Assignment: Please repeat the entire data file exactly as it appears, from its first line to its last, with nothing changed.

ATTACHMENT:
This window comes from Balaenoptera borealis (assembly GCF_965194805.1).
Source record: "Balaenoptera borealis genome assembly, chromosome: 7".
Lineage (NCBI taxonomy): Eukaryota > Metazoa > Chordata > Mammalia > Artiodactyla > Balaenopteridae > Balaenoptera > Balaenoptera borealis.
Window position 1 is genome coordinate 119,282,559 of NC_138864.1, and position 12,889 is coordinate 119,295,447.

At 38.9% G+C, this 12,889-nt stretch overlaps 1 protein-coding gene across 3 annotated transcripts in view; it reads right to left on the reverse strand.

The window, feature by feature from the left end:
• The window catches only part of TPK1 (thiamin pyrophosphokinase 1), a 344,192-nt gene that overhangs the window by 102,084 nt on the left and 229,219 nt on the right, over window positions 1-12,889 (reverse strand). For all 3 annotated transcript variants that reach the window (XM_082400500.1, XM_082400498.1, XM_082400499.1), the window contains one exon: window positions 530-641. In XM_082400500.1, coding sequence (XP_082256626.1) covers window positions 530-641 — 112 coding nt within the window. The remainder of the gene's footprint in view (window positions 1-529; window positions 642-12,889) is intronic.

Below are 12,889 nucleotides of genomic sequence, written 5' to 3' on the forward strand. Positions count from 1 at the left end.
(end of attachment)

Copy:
This window comes from Balaenoptera borealis (assembly GCF_965194805.1).
Source record: "Balaenoptera borealis genome assembly, chromosome: 7".
Lineage (NCBI taxonomy): Eukaryota > Metazoa > Chordata > Mammalia > Artiodactyla > Balaenopteridae > Balaenoptera > Balaenoptera borealis.
Window position 1 is genome coordinate 119,282,559 of NC_138864.1, and position 12,889 is coordinate 119,295,447.

At 38.9% G+C, this 12,889-nt stretch overlaps 1 protein-coding gene across 3 annotated transcripts in view; it reads right to left on the reverse strand.

The window, feature by feature from the left end:
• The window catches only part of TPK1 (thiamin pyrophosphokinase 1), a 344,192-nt gene that overhangs the window by 102,084 nt on the left and 229,219 nt on the right, over window positions 1-12,889 (reverse strand). For all 3 annotated transcript variants that reach the window (XM_082400500.1, XM_082400498.1, XM_082400499.1), the window contains one exon: window positions 530-641. In XM_082400500.1, coding sequence (XP_082256626.1) covers window positions 530-641 — 112 coding nt within the window. The remainder of the gene's footprint in view (window positions 1-529; window positions 642-12,889) is intronic.

Below are 12,889 nucleotides of genomic sequence, written 5' to 3' on the forward strand. Positions count from 1 at the left end.